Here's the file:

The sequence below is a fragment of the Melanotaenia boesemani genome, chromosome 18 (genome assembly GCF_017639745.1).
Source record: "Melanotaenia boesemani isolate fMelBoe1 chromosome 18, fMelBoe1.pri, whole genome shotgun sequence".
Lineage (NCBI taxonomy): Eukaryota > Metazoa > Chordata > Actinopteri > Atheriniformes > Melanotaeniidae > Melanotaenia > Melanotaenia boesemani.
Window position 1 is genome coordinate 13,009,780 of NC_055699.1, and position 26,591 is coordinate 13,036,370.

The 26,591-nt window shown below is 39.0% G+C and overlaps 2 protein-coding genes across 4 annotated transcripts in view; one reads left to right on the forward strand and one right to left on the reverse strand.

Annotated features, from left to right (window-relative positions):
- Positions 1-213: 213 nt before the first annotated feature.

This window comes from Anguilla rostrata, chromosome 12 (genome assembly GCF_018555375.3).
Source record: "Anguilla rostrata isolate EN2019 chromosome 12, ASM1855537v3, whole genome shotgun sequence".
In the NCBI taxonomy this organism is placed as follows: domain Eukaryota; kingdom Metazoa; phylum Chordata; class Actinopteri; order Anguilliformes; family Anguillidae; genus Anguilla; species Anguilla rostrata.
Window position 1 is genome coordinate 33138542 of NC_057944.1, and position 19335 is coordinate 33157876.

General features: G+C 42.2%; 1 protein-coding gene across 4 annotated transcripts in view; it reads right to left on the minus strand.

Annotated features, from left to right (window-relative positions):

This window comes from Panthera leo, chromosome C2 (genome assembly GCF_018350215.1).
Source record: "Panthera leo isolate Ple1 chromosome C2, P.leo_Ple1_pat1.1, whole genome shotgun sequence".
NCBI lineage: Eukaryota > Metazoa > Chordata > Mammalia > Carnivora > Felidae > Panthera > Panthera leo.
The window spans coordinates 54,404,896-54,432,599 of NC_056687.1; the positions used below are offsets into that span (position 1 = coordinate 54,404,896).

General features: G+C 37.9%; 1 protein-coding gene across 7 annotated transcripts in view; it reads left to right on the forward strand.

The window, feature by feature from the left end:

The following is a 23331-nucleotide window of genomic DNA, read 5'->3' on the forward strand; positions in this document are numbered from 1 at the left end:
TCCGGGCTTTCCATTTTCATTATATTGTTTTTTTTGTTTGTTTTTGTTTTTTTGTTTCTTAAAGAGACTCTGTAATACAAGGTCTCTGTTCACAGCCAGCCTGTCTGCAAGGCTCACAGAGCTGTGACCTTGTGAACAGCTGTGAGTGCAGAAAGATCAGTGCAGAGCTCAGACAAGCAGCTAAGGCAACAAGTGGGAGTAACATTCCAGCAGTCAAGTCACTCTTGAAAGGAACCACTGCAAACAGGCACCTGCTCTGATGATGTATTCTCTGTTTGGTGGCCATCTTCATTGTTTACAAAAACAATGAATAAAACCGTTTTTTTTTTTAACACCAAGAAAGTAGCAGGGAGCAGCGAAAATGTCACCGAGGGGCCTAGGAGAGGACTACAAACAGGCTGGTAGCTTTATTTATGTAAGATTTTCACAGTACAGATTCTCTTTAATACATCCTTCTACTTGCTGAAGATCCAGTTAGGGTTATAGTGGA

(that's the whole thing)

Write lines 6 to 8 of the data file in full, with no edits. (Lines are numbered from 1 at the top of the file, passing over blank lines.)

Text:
Annotated features, from left to right (window-relative positions):
- Positions 1-213: 213 nt before the first annotated feature.

This window comes from Anguilla rostrata, chromosome 12 (genome assembly GCF_018555375.3).